RALEIGH – For decades, Republican lawmakers in Raleigh complained that their numbers were kept artificially low by Democratic gerrymanders. For decades, many supported reforms of the redistricting process in North Carolina to improve voter information, foster competition, and break up the insularity of the state’s political class.

Then, in 2010, the GOP overcame a Democratic-skewed electoral map and other barriers, thanks to favorable national trends, unprecedented success at candidate recruitment and fundraising, and the unpopularity of Democratic tax increases and politicians. For the first time since the 19th century, Republicans took control of both houses of the North Carolina General Assembly.

They will now feel a temptation to try to use the redistricting process to keep themselves in power. They should resist it, both on principle and political grounds.

The principle is straightforward: voters must retain ultimate sovereignty in any representative government. Because American polities are organized around winner-take-all districts, rather than a parliamentary system of proportional representation, policymakers should avoid drawing district maps that create large gaps between vote totals and political power.

Electoral gerrymanders aren’t just opportunities for political mischief. They do real damage to self-government. When counties, municipalities, and other geographical communities are shredded into bits of thread and stitched into weird paisley designs on a map, it robs voters of basic information – who represents me? – and makes it harder to ensure effective legislative representation.

I know plenty of politicians and activists, on both sides of the aisle, who agree with these objections to gerrymandering in principle but fail to act on them. Don’t assume they are just power-hungry miscreants. While they may value a fair, competitive electoral system, they are loathe to imperil other goals they value more highly – such as protecting certain government programs or passing new ones they have long favored.

Again, it’s an understandable temptation. But human beings are always surrounded by temptations. Ethical behavior consists largely of resisting temptations and foregoing immediate gratification for the sake of some greater benefit in the future.

So, redistricting reform is a worthy cause. The details are critically important, however. Some brand-new converts to the cause – certain Democratic politicians who have just lost power, for example – seem to think that creating an independent commission to draw districts is redistricting reform. They are mistaken. I favor the use of a carefully constructed commission to apply neutral rules for redistricting. But the rules are the key here, not the process for applying them.

As it happens, North Carolina has already been through a round of redistricting reform, thanks to the Stephenson v. Bartlett litigation of 2001-03. The state supreme court ultimately ruled that, as much as possible, lawmakers were required to harmonize their obligations under the federal Voting Rights Act with the state constitution’s requirement that county lines be respected when drawing districts. The resulting maps were far from perfect, and retained a Democratic tilt, but they were a clear improvement over the egregious gerrymander initially passed by the legislature in 2001.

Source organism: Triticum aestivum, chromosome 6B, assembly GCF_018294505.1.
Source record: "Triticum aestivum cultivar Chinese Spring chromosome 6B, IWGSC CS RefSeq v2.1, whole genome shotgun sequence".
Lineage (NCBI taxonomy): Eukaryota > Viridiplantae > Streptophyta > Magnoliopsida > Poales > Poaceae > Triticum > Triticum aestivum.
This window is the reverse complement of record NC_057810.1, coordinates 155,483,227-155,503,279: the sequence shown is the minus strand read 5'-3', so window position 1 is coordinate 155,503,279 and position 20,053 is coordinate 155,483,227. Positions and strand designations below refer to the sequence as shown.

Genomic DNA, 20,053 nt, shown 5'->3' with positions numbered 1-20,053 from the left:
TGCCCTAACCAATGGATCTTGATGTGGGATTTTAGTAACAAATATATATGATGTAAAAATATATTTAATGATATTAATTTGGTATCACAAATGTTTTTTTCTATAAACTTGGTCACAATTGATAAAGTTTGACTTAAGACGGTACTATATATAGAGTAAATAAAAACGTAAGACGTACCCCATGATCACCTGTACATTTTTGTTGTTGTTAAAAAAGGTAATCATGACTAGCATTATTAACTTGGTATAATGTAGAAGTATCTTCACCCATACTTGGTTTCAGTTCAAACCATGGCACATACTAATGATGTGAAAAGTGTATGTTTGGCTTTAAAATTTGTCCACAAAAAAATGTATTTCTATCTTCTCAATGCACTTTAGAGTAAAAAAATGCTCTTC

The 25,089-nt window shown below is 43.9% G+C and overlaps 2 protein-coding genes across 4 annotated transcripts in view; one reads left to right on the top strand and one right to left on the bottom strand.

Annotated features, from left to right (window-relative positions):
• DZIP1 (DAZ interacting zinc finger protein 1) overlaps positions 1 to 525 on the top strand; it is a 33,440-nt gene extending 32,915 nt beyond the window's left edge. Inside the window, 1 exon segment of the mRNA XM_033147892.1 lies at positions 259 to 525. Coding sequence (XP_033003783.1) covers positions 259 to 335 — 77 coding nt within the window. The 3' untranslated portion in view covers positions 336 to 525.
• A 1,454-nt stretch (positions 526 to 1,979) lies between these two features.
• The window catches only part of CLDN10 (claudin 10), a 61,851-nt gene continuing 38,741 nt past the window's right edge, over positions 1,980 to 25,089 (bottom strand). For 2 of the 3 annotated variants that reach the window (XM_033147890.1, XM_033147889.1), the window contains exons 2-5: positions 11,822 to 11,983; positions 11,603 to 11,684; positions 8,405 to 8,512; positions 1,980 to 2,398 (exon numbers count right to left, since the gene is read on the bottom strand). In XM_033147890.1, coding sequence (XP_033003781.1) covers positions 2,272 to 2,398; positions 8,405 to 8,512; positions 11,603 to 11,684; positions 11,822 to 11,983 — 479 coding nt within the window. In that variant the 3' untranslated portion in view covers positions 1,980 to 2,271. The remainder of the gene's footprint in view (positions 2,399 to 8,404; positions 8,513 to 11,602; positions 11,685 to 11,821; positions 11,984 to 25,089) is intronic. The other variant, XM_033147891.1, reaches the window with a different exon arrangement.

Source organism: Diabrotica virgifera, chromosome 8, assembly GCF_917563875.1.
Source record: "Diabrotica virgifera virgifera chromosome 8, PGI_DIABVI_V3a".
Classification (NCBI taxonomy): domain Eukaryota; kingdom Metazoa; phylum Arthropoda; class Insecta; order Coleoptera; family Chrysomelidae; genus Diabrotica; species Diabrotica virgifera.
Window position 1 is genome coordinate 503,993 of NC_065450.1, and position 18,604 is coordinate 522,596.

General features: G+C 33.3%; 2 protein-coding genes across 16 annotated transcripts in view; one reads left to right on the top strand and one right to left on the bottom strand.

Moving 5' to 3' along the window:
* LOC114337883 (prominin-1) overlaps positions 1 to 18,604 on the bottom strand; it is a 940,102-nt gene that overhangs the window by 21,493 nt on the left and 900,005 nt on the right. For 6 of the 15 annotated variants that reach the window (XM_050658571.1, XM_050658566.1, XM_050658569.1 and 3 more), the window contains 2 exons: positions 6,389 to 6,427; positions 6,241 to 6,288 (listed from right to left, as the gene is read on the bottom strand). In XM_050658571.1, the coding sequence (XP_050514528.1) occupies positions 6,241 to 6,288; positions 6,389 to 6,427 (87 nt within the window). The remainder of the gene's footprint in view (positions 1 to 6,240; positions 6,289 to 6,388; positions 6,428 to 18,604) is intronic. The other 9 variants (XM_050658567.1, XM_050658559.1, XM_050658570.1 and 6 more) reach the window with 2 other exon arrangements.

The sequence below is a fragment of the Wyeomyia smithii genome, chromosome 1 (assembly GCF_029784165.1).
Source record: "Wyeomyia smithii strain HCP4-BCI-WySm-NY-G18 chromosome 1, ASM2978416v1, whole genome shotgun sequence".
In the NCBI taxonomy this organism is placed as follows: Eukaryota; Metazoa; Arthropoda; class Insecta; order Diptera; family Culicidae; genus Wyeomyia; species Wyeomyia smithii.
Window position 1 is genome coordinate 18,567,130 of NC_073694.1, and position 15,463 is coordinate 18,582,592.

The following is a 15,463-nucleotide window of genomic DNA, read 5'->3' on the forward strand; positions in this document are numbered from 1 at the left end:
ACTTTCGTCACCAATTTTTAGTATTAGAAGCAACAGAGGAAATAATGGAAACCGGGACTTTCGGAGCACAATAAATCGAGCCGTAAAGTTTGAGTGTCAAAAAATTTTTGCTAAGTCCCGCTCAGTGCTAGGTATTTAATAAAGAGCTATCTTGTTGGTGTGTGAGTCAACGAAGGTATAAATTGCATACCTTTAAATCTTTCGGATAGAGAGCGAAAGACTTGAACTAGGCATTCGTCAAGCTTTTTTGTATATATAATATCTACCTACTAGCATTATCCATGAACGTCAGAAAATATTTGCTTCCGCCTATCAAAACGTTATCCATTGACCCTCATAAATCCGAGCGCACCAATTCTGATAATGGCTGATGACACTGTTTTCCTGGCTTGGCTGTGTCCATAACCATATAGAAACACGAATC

No such precedent binds lawmakers when drawing North Carolina’s congressional maps. And within populous counties such as Wake, Mecklenburg, Guilford, and Forsyth, county-based constraints are irrelevant. That’s one big reason there are more competitive legislative districts in rural areas than in urban ones.

Democrats now suddenly say an independent commission should draw the 2011 maps. Republicans say the timing is problematic, and they are right. To create a true commission system would require amending the state’s constitution, which currently allocates sole redistricting authority to elected lawmakers. To set up some kind of commission-lite by statute would invite chaos, delay, and likely litigation. Keep in mind that every step has to be approved by the U.S. Justice Department, and that lawmakers could still reject a statutory commission’s maps and start over if they didn’t like them.

Here’s how I suggest the new General Assembly proceed with redistricting reform:

• Leaders of both houses and the new redistricting committees should commit themselves to neutral, binding constraints such as compactness and respecting jurisdictional lines. The goal should be to devise rules that limit the degrees of freedom any political cartographers would have, be they elected or appointed. The leaders should also hold open hearings and welcome suggestions from individuals and organizations of all political stripes.

• Next, they should prepare and vote on maps within the first four months of the 2011 legislative session. That should be enough time to get them cleared by Washington and in place so candidates can start planning their 2012 campaigns.

• Finally, lawmakers should prepare a constitutional amendment codifying these rules and creating a commission system. It should be submitted for voter approval in the 2012 general election, to allow for careful design and deliberation, ensure the highest possible turnout, and remove any doubt as to the public’s preferences.

I mentioned earlier that principle isn’t the only reason why Republicans should avoid the gerrymandering temptation. There’s a political reason, too. As Democrats have recently learned to their dismay, favorable districts are no guarantee of future success, particularly in the latter elections of a decade of rapid population growth. There’s no way of knowing who will be in charge of the General Assembly in 2021.

So think of redistricting reform as an insurance policy. It may cost you a bit up front, but it can protect you against catastrophic loss in the future.

Hood is president of the John Locke Foundation.